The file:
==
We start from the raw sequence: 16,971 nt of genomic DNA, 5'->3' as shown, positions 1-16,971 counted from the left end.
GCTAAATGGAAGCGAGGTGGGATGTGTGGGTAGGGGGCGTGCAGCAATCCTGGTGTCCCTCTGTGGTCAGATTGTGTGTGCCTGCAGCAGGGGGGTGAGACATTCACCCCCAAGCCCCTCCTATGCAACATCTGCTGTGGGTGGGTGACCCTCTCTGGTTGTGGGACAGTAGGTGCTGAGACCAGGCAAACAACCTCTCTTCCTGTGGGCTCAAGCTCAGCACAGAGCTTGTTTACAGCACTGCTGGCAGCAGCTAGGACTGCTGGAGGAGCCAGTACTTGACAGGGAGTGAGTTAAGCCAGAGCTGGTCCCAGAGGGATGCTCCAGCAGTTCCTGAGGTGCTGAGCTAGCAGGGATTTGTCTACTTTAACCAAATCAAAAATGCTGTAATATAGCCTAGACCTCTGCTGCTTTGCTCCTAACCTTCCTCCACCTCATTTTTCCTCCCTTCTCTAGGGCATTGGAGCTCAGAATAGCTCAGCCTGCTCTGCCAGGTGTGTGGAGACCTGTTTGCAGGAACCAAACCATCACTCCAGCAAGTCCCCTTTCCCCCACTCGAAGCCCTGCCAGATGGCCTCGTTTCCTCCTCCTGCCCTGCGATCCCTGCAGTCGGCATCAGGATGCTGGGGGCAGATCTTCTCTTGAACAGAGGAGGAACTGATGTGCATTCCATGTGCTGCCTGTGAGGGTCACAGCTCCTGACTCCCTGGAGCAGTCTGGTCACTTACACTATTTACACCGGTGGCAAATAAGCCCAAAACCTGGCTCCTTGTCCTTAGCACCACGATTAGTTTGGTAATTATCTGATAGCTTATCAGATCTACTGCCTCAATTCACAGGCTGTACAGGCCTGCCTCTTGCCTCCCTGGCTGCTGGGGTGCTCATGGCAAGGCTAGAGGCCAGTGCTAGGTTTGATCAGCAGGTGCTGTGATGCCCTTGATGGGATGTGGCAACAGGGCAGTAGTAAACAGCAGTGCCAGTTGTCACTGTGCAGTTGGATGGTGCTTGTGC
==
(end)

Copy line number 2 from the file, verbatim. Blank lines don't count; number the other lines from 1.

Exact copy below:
GCTAAATGGAAGCGAGGTGGGATGTGTGGGTAGGGGGCGTGCAGCAATCCTGGTGTCCCTCTGTGGTCAGATTGTGTGTGCCTGCAGCAGGGGGGTGAGACATTCACCCCCAAGCCCCTCCTATGCAACATCTGCTGTGGGTGGGTGACCCTCTCTGGTTGTGGGACAGTAGGTGCTGAGACCAGGCAAACAACCTCTCTTCCTGTGGGCTCAAGCTCAGCACAGAGCTTGTTTACAGCACTGCTGGCAGCAGCTAGGACTGCTGGAGGAGCCAGTACTTGACAGGGAGTGAGTTAAGCCAGAGCTGGTCCCAGAGGGATGCTCCAGCAGTTCCTGAGGTGCTGAGCTAGCAGGGATTTGTCTACTTTAACCAAATCAAAAATGCTGTAATATAGCCTAGACCTCTGCTGCTTTGCTCCTAACCTTCCTCCACCTCATTTTTCCTCCCTTCTCTAGGGCATTGGAGCTCAGAATAGCTCAGCCTGCTCTGCCAGGTGTGTGGAGACCTGTTTGCAGGAACCAAACCATCACTCCAGCAAGTCCCCTTTCCCCCACTCGAAGCCCTGCCAGATGGCCTCGTTTCCTCCTCCTGCCCTGCGATCCCTGCAGTCGGCATCAGGATGCTGGGGGCAGATCTTCTCTTGAACAGAGGAGGAACTGATGTGCATTCCATGTGCTGCCTGTGAGGGTCACAGCTCCTGACTCCCTGGAGCAGTCTGGTCACTTACACTATTTACACCGGTGGCAAATAAGCCCAAAACCTGGCTCCTTGTCCTTAGCACCACGATTAGTTTGGTAATTATCTGATAGCTTATCAGATCTACTGCCTCAATTCACAGGCTGTACAGGCCTGCCTCTTGCCTCCCTGGCTGCTGGGGTGCTCATGGCAAGGCTAGAGGCCAGTGCTAGGTTTGATCAGCAGGTGCTGTGATGCCCTTGATGGGATGTGGCAACAGGGCAGTAGTAAACAGCAGTGCCAGTTGTCACTGTGCAGTTGGATGGTGCTTGTGC